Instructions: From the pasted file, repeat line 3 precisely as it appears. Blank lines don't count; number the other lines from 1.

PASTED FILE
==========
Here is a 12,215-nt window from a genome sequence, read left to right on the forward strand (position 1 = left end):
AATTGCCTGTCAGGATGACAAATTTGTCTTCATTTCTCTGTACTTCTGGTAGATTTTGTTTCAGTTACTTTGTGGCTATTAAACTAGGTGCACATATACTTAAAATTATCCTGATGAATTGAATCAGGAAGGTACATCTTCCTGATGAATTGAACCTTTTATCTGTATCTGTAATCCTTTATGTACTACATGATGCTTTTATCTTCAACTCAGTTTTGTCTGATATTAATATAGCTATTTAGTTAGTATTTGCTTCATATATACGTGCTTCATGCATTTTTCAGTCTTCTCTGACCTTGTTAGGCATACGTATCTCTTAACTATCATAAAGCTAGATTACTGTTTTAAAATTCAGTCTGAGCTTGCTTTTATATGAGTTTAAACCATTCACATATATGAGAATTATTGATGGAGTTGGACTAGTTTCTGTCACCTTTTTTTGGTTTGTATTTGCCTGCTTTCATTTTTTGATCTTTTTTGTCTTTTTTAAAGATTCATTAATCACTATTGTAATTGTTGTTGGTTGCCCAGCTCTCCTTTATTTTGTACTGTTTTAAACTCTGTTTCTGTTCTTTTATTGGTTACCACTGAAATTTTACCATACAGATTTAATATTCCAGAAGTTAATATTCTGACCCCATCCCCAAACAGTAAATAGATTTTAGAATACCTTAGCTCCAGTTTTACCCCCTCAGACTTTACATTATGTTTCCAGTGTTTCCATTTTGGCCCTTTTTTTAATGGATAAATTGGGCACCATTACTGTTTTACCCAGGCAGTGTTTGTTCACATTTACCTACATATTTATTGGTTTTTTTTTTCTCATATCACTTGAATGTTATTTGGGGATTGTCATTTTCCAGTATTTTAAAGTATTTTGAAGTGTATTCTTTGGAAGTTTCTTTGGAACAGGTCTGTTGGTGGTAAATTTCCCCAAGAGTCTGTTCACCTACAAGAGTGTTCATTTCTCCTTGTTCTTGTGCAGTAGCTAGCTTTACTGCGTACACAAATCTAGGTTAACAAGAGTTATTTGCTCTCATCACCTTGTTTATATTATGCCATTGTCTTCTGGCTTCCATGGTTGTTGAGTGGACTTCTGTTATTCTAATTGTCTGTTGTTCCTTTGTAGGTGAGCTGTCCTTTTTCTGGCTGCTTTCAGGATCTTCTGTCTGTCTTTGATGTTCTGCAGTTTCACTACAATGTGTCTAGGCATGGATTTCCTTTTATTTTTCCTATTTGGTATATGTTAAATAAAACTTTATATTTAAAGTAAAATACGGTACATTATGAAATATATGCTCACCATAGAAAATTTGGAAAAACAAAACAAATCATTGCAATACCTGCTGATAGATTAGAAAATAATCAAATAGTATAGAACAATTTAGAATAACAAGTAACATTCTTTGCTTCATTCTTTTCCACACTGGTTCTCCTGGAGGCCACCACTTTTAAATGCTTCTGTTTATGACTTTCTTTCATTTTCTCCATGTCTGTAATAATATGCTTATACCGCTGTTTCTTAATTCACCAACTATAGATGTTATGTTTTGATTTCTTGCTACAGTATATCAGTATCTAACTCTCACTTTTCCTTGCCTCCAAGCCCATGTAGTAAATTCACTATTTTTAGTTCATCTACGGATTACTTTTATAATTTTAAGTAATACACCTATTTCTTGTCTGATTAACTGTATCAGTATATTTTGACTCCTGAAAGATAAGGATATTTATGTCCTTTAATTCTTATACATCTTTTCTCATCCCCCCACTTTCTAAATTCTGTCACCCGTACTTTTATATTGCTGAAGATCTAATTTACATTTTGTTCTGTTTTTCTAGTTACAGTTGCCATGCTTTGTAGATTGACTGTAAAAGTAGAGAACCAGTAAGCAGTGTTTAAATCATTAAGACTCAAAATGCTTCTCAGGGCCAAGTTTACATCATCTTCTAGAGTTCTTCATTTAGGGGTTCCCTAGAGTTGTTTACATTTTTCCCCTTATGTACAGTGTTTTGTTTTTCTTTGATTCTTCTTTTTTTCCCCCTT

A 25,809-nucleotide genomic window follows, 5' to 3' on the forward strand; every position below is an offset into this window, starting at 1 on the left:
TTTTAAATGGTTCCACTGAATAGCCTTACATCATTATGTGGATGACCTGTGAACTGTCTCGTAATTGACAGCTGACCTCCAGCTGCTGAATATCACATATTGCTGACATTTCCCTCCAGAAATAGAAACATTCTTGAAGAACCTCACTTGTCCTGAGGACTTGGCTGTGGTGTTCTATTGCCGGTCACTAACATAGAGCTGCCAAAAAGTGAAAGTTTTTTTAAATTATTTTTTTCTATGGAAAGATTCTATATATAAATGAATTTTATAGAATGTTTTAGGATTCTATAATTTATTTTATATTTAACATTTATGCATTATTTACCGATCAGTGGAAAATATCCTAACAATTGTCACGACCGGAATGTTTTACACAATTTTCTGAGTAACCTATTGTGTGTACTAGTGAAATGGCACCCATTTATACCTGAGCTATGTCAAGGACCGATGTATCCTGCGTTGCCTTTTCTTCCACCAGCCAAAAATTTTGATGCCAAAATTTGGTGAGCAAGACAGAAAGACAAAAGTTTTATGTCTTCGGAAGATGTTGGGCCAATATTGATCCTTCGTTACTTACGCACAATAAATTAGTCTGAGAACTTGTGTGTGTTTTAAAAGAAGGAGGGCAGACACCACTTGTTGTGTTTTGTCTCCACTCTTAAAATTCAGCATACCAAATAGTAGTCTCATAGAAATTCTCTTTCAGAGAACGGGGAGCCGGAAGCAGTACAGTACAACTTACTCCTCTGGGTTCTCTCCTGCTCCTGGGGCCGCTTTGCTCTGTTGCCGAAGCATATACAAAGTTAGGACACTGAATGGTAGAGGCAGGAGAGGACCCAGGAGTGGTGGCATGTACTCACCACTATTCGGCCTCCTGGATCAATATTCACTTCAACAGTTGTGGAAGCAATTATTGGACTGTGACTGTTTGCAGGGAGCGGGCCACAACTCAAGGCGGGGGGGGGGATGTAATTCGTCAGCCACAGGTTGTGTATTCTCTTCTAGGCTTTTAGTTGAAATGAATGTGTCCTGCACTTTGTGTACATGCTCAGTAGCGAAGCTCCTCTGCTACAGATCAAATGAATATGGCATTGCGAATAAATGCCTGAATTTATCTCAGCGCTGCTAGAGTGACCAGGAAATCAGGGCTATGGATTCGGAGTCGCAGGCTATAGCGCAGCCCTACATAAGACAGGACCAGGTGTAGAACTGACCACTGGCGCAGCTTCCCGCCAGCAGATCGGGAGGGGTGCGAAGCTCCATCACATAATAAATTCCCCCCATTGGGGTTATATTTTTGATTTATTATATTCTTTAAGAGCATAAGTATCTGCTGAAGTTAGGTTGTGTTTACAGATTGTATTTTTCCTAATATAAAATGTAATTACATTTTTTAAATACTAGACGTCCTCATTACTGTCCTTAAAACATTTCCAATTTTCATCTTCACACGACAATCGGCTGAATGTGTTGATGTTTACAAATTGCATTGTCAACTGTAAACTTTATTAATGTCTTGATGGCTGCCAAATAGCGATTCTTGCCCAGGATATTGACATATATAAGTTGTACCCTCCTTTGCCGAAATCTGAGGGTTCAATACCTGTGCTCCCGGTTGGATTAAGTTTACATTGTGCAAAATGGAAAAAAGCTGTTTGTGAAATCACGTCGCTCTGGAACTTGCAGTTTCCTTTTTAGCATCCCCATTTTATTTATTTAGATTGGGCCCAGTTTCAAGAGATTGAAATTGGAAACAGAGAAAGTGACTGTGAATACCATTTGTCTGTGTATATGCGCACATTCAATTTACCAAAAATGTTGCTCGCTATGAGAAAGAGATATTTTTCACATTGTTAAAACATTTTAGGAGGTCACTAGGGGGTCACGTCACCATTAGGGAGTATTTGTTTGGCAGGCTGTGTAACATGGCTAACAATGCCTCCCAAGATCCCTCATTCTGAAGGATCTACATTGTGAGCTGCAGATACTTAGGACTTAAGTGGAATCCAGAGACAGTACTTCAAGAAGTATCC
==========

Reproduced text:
A 25,809-nucleotide genomic window follows, 5' to 3' on the forward strand; every position below is an offset into this window, starting at 1 on the left: